Recently a Republican college student asked President Joe Biden during a town hall on CNN if he could “vow to protect Taiwan” from China. “Yes,” Biden responded.

Anderson Cooper, who hosted the town hall, followed up with Biden, asking, “Are you saying that the United States would come to Taiwan’s defense if China attacked?”

“Yes,” Biden said, “we have a commitment to do that.”

There are several problems with this. First, the U.S. does not, in fact, have a commitment to do that. Second, the policy we do have is deliberately ambiguous, requiring that the U.S., China, and Taiwan pretend that certain aspects of reality do not exist. Third, the lifespan of this delicate situation may be drawing to a close, yet the most sensible way of resolving it will always be opposed by America, since it would crack the foundations of the worldwide U.S. empire.

In other words, the whole morass is one of the most insoluble in international relations, which is saying something. It’s also a situation that is genuinely frightening, since it could lead to a large war between China and the U.S., both armed with nuclear weapons.

KINMEN COUNTY, TAIWAN - APRIL 20:  Aged anti-landing barricades are positioned on a beach facing China on the Taiwanese island of Little Kinmen which, at points lies only a few miles from China, on April 20, 2018 in Kinmen, Taiwan. China recently carried out live-fire military drills in the Taiwan Strait involving its Liaoning aircraft carrier, an exercise interpreted as a show of force and a message to self-governed Taiwan which China claims as its territory. The naval exercise was the first in the Taiwan Strait since 2016 and was held just over 100 miles off the coast of Taiwan. Following the defeat of the ruling Kuomintang party by the Chinese Communist Party and their retreat to Taiwan in 1949, cross-strait relations have varied from open conflict to diplomatic war. China's President, Xi Jinping, recently emphasised China's sovereignty over Taiwan by stating that 'We have sufficient abilities to thwart any form of Taiwan independence attempts'. Beijing has also imposed financial restrictions by significantly limiting the number of Chinese tour groups allowed to visit Taiwan and imposed trade sanctions on the island.  (Photo by Carl Court/Getty Images)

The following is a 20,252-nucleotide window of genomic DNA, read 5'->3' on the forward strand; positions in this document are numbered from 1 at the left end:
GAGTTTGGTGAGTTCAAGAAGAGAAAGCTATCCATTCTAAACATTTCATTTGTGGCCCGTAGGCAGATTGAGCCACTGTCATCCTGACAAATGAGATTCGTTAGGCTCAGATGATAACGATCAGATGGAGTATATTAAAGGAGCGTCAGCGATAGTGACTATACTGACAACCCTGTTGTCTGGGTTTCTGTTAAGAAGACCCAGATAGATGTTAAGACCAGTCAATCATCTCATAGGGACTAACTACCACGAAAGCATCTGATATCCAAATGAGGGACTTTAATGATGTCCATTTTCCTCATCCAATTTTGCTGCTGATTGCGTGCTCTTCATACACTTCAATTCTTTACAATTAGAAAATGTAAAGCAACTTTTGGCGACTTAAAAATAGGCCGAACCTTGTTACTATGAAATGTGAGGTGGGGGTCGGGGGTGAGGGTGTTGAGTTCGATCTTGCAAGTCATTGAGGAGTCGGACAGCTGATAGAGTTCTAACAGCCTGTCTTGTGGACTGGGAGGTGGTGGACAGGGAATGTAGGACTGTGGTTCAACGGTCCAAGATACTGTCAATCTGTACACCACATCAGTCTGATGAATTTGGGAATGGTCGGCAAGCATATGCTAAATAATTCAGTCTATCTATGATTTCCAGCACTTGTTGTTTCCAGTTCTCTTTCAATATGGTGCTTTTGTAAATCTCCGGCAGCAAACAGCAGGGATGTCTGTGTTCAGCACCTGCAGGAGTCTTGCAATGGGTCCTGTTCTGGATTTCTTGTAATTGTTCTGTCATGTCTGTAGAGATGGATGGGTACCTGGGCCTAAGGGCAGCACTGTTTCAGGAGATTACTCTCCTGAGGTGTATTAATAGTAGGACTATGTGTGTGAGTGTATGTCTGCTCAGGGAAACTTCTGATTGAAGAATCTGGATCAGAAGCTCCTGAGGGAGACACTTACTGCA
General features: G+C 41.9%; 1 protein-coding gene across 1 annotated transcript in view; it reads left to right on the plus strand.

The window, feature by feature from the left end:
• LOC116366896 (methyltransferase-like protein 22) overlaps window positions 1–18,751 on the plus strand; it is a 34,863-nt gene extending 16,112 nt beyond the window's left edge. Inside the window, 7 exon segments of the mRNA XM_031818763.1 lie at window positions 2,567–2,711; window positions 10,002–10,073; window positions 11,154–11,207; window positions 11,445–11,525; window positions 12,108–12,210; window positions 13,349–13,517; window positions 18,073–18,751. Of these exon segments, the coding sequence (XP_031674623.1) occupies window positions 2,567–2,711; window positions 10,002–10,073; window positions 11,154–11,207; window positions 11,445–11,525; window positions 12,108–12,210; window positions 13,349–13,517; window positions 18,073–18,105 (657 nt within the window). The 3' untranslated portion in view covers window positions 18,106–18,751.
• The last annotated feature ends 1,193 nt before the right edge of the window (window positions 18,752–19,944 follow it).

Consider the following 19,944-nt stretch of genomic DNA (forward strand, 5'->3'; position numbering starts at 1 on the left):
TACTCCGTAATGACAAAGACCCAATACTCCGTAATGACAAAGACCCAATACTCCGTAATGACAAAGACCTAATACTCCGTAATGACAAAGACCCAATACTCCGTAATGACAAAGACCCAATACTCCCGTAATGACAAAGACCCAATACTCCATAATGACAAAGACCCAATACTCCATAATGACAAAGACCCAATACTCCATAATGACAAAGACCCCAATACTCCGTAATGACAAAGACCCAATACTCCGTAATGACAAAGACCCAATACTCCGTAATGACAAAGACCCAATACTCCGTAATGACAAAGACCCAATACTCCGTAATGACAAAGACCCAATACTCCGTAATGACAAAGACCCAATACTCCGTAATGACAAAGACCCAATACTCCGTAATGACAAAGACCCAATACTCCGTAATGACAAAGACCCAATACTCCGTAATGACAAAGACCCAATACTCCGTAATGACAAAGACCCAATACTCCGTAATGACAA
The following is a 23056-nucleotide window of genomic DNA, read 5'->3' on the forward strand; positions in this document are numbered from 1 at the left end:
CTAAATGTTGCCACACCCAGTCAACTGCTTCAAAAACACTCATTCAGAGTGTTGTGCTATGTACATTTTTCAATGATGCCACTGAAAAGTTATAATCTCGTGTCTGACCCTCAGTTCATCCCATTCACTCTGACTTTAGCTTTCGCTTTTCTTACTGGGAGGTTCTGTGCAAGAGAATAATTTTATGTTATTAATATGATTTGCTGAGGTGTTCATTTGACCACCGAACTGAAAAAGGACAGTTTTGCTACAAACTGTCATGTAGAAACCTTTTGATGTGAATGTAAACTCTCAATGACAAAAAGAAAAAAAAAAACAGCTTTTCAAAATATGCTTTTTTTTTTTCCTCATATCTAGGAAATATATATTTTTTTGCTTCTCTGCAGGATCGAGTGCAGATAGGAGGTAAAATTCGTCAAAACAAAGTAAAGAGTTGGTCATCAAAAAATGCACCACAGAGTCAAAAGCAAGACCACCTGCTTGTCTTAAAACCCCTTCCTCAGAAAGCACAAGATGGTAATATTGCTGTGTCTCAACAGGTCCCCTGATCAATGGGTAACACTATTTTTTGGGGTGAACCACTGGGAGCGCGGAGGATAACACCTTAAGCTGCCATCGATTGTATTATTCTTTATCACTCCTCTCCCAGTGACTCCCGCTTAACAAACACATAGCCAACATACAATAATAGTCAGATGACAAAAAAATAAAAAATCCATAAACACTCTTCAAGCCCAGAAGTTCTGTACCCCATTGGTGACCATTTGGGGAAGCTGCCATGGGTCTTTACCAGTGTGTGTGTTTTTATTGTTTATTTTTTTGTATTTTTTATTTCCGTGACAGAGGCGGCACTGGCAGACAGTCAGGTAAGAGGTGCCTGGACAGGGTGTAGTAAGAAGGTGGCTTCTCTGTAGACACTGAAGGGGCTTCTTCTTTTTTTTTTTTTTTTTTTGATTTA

Aged anti-landing barricades are positioned on a beach facing China on the Taiwanese island of Little Kinmen, which at points lies only a few miles from China, on April 20, 2018.

Photo: Carl Court/Getty Images

Taiwan is an island about 100 miles off the coast of China. It’s small, barely larger than Maryland, and just 0.4 percent of China’s size. Its population of 23.5 million is only one-sixtieth of China’s 1.4 billion. So it’s just a small speck in China’s enormous shadow.

Ten thousand years ago, the island that’s now Taiwan was connected to the larger Asian landmass, until sea levels rose and cut it off. About 6,000 years ago, it was settled by someone, probably farmers from the mainland. During the 1600s, both the Dutch and the Spanish attempted to colonize the island, with little success. In 1683, China’s Qing dynasty formally annexed it.

But in 1895, the Qing dynasty was forced to cede Taiwan to Japan after China was defeated in the First Sino-Japanese War. Japan happily engaged in settler colonialism similar to the European genre, encouraging industrialization while carrying out staggering massacres of the island’s Indigenous population. When Imperial Japan announced the hilariously named Greater East Asia Co-Prosperity Sphere in 1940, Taiwan was a key part of it.

After the end of World War II and Japan’s total defeat, it was understandable for Chinese leaders and the Chinese population in general to believe that Taiwan was part of China and should be returned to it. President Franklin D. Roosevelt and U.K. Prime Minister Winston Churchill had explicitly declared in 1943 that “all the territories Japan has stolen from the Chinese, such as Manchuria, Formosa [an alternate name for Taiwan], and the Pescadores shall be restored.”